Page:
Any meticulously researched and authentically presented historical  novel set in a well known milieu faces the risk that devotion to historical truth  may become its own spoiler. Such is not the case with Sons of the Wolf. To avoid the common pitfall,  Lofting has masterfully selected two characters from the pages of Doomsday Book about whom little is known. The only references is to their names –Wulfhere and Helghi—and the amount of land they owned. Their respective societal ranks can be guessed from a notation as to the size of their respective estates. The balance is  Lofting’s creation.

Wulfhere is the thegn of Horstede and Helghi’s superior in rank. Helghi also  is a landowner but a tier below his rival. Their families have been fueding for years, and the conflict brings out the worst of each. Their  abiding hatred forges their destiny and contaminates others. Wulfhere is a  good man who seeks to do the right thing, but he does not always like it. Helghi is the consummate villain,  obsessed with bringing Wulfhere to his knees, and willingly sacrifices the future and the well-being of his family to do so.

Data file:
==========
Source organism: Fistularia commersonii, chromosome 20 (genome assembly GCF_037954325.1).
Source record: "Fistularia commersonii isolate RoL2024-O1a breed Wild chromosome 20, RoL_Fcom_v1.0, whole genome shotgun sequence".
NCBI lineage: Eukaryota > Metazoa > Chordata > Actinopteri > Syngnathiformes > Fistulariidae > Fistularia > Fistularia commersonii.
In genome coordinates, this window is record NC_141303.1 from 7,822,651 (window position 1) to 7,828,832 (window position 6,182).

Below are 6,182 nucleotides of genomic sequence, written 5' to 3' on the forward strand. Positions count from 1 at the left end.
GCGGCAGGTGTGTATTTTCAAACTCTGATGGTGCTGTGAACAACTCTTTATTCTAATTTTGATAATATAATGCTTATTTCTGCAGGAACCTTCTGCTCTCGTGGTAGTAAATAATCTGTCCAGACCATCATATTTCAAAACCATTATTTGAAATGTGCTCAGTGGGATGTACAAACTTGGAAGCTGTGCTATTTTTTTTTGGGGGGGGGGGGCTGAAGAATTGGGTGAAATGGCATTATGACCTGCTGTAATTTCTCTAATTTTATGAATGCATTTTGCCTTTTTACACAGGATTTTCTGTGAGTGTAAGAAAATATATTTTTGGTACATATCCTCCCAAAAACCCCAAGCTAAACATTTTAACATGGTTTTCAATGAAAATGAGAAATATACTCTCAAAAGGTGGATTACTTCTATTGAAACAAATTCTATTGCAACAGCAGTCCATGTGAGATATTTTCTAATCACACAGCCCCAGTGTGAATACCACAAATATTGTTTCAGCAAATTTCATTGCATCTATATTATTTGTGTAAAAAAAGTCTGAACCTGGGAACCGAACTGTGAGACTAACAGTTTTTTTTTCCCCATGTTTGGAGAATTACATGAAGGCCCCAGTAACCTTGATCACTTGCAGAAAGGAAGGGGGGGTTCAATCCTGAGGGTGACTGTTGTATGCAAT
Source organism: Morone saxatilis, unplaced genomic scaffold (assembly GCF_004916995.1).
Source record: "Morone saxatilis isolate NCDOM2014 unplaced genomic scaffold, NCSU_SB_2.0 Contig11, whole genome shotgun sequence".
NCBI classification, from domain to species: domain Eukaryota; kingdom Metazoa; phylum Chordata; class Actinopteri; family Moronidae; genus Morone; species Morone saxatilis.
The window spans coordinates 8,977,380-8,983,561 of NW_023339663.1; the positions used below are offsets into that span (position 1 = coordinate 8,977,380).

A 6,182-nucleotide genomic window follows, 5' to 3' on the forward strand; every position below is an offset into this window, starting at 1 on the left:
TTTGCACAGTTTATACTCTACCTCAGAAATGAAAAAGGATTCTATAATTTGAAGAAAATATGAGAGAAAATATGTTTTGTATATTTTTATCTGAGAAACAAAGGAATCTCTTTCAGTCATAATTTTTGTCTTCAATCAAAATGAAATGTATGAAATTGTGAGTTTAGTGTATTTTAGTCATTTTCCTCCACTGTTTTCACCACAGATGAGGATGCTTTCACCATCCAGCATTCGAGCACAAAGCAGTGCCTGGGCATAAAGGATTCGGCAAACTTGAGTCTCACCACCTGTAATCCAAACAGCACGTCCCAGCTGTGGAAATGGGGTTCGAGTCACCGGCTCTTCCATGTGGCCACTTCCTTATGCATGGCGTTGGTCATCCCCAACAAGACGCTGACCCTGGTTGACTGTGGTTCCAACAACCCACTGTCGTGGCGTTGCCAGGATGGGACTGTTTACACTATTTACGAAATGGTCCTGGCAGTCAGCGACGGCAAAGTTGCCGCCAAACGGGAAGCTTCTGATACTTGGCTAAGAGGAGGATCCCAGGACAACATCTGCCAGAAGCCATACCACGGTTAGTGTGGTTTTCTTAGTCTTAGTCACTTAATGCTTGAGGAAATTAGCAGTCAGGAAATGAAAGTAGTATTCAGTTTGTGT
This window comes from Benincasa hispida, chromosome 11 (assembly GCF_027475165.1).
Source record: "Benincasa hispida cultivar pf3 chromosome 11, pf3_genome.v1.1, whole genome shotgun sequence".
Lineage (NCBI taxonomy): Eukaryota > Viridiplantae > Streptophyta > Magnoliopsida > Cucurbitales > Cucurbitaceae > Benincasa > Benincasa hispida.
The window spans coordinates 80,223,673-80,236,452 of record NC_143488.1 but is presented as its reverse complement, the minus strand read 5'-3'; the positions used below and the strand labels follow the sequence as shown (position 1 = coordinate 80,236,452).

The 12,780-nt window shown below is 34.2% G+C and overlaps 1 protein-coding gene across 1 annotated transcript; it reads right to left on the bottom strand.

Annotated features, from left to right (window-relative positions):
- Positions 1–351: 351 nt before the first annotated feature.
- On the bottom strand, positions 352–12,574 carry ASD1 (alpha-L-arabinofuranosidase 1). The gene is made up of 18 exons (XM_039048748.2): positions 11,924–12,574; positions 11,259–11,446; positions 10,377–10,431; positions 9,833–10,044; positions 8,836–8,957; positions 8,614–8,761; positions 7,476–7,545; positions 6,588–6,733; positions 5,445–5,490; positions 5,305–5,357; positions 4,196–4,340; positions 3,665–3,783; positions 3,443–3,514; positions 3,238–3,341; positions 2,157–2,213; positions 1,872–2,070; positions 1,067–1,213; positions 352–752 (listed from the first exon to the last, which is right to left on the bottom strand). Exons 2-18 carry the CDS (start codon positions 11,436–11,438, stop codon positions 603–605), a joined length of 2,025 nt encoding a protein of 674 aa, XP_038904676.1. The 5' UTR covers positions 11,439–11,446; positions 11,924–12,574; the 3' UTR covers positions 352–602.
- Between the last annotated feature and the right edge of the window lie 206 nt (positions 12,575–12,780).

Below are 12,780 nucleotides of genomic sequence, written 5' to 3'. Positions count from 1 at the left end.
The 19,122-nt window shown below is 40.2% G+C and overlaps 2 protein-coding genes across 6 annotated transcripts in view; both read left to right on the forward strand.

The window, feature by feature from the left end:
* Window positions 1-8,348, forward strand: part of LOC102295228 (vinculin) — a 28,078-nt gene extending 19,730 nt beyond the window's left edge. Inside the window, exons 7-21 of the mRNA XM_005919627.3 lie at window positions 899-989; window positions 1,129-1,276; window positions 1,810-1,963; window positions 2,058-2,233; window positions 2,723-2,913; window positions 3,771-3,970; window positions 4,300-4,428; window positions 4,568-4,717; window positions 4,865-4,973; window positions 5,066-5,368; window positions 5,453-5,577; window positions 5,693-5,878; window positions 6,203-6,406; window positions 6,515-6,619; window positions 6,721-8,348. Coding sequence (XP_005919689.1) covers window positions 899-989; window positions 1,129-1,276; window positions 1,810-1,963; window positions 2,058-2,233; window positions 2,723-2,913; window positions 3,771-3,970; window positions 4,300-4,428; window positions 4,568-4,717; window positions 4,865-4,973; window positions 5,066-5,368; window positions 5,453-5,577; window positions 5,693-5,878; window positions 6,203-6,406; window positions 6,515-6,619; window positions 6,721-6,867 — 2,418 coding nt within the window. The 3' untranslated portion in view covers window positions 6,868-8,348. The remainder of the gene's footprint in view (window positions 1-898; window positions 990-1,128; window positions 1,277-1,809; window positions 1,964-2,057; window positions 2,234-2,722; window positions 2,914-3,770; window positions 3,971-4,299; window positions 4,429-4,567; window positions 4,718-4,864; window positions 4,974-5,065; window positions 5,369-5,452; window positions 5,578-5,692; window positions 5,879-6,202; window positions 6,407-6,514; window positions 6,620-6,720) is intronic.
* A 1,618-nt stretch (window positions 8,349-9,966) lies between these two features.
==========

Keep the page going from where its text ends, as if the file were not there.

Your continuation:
When the historical character Harold Godwinson, Earl of Wessex and brother-in-law of King Edward seeks to reconcile Wulfhere and Helghi, he sets events in motion that make matters worse.
After I read the initial four chapters of the book I put it down, not because I did not like it, but because I was utterly unfamiliar with its historical context.  My intense study of British history is framed by the  Plantegenets on one end and the Marlboros on the other. What I knew of the Norman invasion could be  summarized in a  line  from the 1953 movie Young Bess.  Says adolescent  Elizabeth, "England has never been invaded, except by the Normans, who do not count because they were us."  What I knew of Anglo Saxon Britain would have scarcely filled a journal page. I  profited from  spending  a few minutes on Wikipedea,  and once I had a better understanding of what transpired in Britain in the years immediately prior to 1066, I was ready for a breathtaking, violent, fast and furious and often heart-rending ride through the years before the Normans came.